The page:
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ASA

Published on 03 October 2016

“All you can eat data”

The facts


The complaints were based on two websites and an online display ad for the Three mobile price plan:

  • the “Business mobiles” section of www.three.co.uk stated “all you can eat data”
  • the “SIM Only plans” section of www.three.co.uk stated “All-you-can-eat data ... View plan details”. Clicking to view details brought up a box, in which text stated “Plan Includes (per month): Inclusive UK data All-you-can-eat data”. Opting to buy the plan brought visitors to a page stating “All-you-can-eat Data ... Includes. Use up to 4GB of your data allowance as a personal hotspot”
  • an online display ad stated “All-you-can-eat data SIM for £17 a month ... Rollover for terms >”.Hovering the mouse over the ad brought up text stating “Sign up for 12 months to get this SIM deal with all-you-can-eat data”.

Two complainants, one of whom understood that the advertiser restricted the amount of data that could be used during peak periods and the other reported being cut off after using 4GB of mobile data, challenged whether the claims “All you can eat data” were misleading and could be substantiated.

The decision

The ASA upheld the complaints, holding that ad (a) was directed at business users of mobile services and that ads (b) and (c) were directed primarily at consumers. It considered that both groups would understand the claim “All-you-can-eat data” as a statement that there were no limitations on the amount of data they could use for any legitimate activities they wished to undertake. Although consumers may not generally be aware of fair use policies or their effect on data use, this does not mean that they would have no expectations of how their service was managed. Rather, both consumers and businesses would expect a service marketed as “unlimited” or “All-you-can-eat” to provide use of data without undue limitations and that, where policies existed that limited speed of access, the restrictions could reasonably be considered to be moderate only.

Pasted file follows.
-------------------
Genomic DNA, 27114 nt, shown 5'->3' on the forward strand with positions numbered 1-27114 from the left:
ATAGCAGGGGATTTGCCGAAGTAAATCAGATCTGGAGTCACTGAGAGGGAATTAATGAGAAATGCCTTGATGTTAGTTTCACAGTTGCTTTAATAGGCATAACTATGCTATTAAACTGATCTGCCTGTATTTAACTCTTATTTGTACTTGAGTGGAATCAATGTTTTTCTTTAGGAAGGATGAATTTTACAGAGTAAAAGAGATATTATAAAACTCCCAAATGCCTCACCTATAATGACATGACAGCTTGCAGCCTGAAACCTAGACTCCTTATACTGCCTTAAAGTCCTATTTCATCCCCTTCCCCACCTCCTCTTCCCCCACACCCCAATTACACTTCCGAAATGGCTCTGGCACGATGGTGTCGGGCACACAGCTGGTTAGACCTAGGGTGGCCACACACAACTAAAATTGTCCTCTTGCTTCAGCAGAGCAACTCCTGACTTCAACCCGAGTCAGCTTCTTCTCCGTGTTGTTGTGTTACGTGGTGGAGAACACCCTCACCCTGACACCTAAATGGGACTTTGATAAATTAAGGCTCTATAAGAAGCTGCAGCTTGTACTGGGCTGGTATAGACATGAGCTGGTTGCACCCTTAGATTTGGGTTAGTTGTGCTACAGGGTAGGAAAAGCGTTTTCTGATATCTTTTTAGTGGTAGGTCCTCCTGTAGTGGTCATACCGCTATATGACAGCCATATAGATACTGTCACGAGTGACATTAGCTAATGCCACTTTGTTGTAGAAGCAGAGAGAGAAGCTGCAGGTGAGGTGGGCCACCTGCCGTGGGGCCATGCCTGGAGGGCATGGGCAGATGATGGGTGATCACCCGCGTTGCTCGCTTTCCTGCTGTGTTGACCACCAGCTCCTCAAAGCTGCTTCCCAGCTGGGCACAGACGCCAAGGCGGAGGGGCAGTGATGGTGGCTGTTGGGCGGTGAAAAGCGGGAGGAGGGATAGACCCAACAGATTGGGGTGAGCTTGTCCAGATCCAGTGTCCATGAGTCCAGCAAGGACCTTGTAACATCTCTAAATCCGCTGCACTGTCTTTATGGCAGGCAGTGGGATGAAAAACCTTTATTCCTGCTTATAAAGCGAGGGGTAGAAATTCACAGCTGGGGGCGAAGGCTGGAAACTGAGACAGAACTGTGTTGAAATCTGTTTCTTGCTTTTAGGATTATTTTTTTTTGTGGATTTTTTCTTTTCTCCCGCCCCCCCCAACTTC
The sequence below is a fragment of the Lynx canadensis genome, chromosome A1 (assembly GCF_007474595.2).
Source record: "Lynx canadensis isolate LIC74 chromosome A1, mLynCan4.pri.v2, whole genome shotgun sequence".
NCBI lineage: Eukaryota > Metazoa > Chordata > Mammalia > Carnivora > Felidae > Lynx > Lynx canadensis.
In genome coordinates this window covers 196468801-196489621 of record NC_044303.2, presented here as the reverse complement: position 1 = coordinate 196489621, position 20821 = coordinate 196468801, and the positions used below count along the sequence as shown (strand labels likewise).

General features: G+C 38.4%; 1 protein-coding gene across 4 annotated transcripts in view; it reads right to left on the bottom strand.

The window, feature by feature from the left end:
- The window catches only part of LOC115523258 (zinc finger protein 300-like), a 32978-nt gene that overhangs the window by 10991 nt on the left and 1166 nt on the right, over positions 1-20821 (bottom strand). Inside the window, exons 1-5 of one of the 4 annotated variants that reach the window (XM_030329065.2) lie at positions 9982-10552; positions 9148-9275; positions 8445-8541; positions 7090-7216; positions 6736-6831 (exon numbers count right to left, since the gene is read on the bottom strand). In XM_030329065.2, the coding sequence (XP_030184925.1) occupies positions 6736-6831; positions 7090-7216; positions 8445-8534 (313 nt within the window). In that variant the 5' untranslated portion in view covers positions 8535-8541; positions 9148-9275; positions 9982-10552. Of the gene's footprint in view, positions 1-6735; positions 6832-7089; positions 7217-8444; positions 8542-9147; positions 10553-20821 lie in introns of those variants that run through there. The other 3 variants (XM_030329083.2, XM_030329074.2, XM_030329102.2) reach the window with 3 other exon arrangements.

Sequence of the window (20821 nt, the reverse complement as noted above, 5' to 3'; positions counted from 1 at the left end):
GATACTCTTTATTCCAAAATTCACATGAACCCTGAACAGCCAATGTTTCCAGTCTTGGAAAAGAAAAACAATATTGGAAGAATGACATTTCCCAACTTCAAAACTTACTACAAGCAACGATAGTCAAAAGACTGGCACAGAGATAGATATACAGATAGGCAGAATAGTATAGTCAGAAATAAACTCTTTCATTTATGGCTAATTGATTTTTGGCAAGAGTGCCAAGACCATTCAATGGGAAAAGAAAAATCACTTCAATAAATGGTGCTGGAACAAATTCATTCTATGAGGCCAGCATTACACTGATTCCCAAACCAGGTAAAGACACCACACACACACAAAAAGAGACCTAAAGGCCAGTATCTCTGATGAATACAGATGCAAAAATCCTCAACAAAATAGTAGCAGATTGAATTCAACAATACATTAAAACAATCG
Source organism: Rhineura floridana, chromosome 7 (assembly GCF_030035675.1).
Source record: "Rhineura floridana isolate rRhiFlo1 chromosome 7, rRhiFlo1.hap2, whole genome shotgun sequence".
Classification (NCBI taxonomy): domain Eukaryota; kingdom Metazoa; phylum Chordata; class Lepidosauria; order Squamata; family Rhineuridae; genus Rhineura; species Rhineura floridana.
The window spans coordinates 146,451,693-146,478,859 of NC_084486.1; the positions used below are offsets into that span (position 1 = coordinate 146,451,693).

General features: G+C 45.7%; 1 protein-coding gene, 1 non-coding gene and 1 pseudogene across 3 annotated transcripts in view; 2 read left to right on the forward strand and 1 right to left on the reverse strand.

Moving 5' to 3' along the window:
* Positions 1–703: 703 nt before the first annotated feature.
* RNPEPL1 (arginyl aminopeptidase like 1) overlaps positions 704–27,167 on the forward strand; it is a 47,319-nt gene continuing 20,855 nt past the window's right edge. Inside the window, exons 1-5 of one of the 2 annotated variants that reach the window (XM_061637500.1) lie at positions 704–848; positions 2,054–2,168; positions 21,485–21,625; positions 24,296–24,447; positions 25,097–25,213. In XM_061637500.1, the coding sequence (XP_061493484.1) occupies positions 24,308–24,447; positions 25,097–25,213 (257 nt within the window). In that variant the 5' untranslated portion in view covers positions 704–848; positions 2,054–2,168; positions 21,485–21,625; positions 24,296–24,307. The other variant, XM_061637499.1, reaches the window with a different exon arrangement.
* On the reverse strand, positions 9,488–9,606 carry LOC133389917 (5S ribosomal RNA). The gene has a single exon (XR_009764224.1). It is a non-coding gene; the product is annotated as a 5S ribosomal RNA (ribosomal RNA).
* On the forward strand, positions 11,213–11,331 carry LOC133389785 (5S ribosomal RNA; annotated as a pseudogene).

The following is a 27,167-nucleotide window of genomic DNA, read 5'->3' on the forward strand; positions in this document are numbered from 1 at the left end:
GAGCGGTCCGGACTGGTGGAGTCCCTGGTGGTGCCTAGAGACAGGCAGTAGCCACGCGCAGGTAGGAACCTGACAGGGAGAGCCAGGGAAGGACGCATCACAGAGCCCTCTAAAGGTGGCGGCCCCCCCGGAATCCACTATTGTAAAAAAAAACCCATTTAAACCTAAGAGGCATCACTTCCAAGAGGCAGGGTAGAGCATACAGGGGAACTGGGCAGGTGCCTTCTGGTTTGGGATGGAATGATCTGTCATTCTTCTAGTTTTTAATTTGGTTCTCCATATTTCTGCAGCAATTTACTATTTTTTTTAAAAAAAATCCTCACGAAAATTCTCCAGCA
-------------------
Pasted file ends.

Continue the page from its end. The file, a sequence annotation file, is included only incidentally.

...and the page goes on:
With regard to ads (b) and (c), the ASA understood that the complainant who had been cut off after using 4GB of data had been using their allowance for tethering. The limitation on tethering was a provider-imposed limitation on the use of the service, which contradicted the claim “All-you-caneat” and the presence of the cap should therefore have been part of the headline claim.

In relation to Three’s bandwidth restrictions on peer-to-peer (P2P) activity, which was separate to the cap on tethering, the ASA understood that limitations on the use of P2P technology that was demonstrably illegal would only affect illegitimate use of the service and was therefore not contrary to a consumer’s understanding of a service described as “unlimited”. However, Three said they could not guarantee that a legitimate user would never be affected at peak times if they engaged in lawful P2P activity. The ASA was concerned that legitimate services would be subject to traffc management and required Three show that the slowdown experienced by those subject to traffc management was moderate only.

Why is this important?

Advertisers need to make sure that any limitations on services need to be made clear, and that those claims must be capable of substantiation.

Any practical tips?

Beware punchy headline claims! And don’t think that placing key limitations in another part of the ad, or flagging them during the purchasing process, is necessarily the cure.